|Story by Rob Schuette, Public Affairs Staff
The Regional Training Site (RTS)-Maintenance organization at Fort McCoy
has become the first Army Reserve maintenance organization and one of
the few Armywide to receive a perfect score in its reaccreditation
process, said Maj. Stephen Skelton.
Students in an RTS-Maintenance
Vehicle Recovery Course determine the best approach to free a
vehicle stuck in the sand at the installation’s Vehicle Recovery
Site. The training is one of the areas that helped
RTS-Maintenance gain recognition.
(Photo by Rob Schuette)
Skelton, the RTS-Maintenance
commandant, said the perfect score means RTS-Maintenance can call itself
an institution of excellence, which it will retain for the next three
Organizations earn the institution of excellence designation with a
score in the 95 to 100 percent range.
RTS-Maintenance offers basic and advanced noncommissioned officer (BNCOC
and ANCOC) ordnance training (among its NCO Education System courses),
heavy wheeled maintenance mechanic training, Standard Army Maintenance
System – Enhanced (SAMS-E) computer maintenance record tracking training
and vehicle recovery training, among others, he said.
“The RTS-Maintenance staff is proud of the perfect mark, which shows its
instruction, facility and staff meet the highest Army standards,”
Skelton said. “The perfect mark is a key indicator of the quality of
instruction we provide. We also were selected as an institution of
excellence after our last reaccreditation, with a score of 96 percent,
so we continue to be an institution of high-quality learning for
Active-duty personnel from the Combined Arms Support Command and Fort
Lee, Va., Directorate of Lessons Learned & Quality Assurance Office
conducted the reaccreditation inspection, which covered key areas for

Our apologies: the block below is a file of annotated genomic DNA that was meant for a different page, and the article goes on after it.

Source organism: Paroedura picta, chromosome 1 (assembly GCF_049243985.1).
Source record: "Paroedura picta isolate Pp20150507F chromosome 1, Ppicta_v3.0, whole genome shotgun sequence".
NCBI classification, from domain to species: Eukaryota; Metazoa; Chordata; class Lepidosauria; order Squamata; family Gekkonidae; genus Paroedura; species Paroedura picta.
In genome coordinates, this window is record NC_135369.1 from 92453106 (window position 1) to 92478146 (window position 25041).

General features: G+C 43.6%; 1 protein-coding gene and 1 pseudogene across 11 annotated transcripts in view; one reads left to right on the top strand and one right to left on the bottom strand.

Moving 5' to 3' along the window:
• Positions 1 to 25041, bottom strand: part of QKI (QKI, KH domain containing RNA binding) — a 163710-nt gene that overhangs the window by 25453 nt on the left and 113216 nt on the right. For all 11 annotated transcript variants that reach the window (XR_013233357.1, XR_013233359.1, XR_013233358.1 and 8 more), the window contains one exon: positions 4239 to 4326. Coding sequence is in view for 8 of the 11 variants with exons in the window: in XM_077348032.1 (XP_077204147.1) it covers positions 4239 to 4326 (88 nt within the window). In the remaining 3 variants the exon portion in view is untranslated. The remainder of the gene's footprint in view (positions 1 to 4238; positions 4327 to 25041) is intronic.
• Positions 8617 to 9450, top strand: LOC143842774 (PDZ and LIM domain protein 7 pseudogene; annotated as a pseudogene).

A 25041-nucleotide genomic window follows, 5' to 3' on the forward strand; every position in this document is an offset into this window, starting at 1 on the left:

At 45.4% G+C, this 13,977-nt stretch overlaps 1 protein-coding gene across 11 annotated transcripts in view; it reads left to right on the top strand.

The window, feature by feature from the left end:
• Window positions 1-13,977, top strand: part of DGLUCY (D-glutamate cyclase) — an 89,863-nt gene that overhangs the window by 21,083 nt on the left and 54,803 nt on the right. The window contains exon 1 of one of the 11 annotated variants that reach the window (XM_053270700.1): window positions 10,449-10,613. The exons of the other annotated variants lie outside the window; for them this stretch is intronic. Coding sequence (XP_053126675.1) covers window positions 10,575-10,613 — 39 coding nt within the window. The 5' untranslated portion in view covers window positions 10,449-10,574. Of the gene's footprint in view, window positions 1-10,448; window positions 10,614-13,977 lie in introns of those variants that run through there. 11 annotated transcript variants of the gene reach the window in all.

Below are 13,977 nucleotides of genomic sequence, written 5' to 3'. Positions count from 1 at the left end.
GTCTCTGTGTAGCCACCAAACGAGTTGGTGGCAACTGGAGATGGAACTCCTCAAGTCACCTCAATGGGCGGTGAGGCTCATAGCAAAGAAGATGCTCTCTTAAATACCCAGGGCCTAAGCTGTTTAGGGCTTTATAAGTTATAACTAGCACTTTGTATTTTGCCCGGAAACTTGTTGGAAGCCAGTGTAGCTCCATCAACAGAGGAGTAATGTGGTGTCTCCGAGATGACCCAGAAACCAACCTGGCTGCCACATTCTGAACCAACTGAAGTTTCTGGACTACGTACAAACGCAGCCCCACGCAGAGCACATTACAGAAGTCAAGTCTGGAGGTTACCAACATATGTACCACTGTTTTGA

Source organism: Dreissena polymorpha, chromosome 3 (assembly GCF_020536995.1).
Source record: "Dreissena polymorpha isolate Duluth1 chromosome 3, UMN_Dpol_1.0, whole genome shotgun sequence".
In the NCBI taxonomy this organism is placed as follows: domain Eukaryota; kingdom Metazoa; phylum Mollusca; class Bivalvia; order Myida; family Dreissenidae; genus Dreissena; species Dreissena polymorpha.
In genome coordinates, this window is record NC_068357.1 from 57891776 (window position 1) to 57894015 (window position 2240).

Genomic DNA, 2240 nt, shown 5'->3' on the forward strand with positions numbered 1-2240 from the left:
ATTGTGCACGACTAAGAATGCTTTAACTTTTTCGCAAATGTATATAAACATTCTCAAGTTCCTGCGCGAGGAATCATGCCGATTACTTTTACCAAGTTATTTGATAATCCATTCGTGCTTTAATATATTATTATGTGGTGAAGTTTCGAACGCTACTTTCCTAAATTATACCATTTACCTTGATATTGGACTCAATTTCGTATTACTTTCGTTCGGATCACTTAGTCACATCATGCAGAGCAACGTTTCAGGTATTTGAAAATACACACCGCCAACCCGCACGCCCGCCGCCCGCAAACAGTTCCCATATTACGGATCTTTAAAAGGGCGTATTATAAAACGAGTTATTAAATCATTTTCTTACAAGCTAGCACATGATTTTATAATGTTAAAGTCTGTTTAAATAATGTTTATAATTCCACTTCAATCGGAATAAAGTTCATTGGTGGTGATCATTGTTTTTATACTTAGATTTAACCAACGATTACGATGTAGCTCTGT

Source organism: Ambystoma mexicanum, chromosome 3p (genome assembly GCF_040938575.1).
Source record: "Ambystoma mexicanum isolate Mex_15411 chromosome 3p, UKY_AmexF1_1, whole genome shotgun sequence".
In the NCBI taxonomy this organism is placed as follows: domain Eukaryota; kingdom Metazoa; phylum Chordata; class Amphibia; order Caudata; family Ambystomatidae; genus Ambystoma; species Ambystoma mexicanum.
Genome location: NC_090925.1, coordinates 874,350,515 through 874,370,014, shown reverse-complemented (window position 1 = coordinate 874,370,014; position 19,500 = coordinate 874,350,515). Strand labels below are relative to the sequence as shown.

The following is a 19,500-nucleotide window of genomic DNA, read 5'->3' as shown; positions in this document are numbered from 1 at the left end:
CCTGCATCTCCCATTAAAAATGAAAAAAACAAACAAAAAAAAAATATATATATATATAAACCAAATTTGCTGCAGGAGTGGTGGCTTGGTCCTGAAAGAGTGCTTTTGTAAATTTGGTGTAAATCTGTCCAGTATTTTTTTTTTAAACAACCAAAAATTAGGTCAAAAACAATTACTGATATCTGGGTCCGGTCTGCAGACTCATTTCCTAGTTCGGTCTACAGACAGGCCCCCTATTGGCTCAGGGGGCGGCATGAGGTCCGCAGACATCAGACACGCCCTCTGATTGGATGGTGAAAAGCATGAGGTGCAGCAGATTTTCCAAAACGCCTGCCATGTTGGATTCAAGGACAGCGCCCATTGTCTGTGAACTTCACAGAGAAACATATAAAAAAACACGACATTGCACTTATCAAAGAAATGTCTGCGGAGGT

RTS-Maintenance, from the classroom to test control to the safety of its
instruction, Skelton said.
RTS-Maintenance falls under the Ordnance Proponency and is a
direct-reporting unit of the 80th Training Command.
RTS-Maintenance at Fort McCoy is one of four in the Army Reserve and 12
in the Army National Guard. In addition, upward of 20 other Army Reserve
organizations are reviewed in accordance with proponent and Training and
Doctrine Command (TRADOC) as part of the reaccreditation process, he
Sgt. 1st Class William Nowlan, the chief operations noncommissioned
officer for RTS-Maintenance, said the high ranking and specialty
training the organization offers helps support a large training
The organization trained 1,800 Soldiers in fiscal year (FY) 2008 and is
expecting to train about 1,300 this year (FY 2009, which ends Sept. 30),
with a staff of 16 full-time and seven mobilized personnel.
In addition to regularly scheduled courses, RTS-Maintenance staff
members instruct pop-up courses, such as on-demand courses for
mobilizing troops to help them become validated for deployment, and
provide mobile training team (MTT) courses to units at their home
stations throughout the Army.
“Personnel come to us for training because of our reputation, as well as
the facilities we have access to here at RTS-Maintenance, and off-site,
such as the vehicle recovery area,” Nowlan said. “We’re one of the few
RTS-Maintenance organizations that offers SAMS-E training.”
“The courses we offer help us train more troops than any other
RTS-Maintenance,” he said.
The organization also has been emphasizing the Soldier tasks involved
with the maintenance field and introduced opposing-force scenarios into
BNCOC and ANCOC courses, he said. Many of the training scenarios in the
RTS-Maintenance Course are adapted from lessons learned in-theater, he
Pfc. Lindsey Reamer of the 724th Engineer Battalion (Forward Support
Company) of Hayward, Wis., said she works at Volk Field, and vehicle
recovery training was required for her job.
“The instructors are good, and they know what they’re talking about,”
Reamer said. “The facilities are nice and have everything we need, and
the tools we need are available. They’re training us on the things we
need to know using hands-on training with real-life scenarios.
Sgt. Antinio Brewer of the 631st Maintenance Company of the Florida Army
National Guard said the training taught him the technical aspects of
vehicle recovery, which will come in handy during the unit’s upcoming
“I’ve recovered vehicles before but this class taught me a lot of
information that I didn’t know, as well,” Brewer said. “They also
provide you with a safe working area and show you how to do things so
you don’t break the vehicles/equipment or hurt anybody.”
Among the future improvements in RTS-Maintenance training is the planned
construction of a new building, which will help RTS-Maintenance offer
more of its courses during the winter months and balance its training
load throughout the year, Skelton said.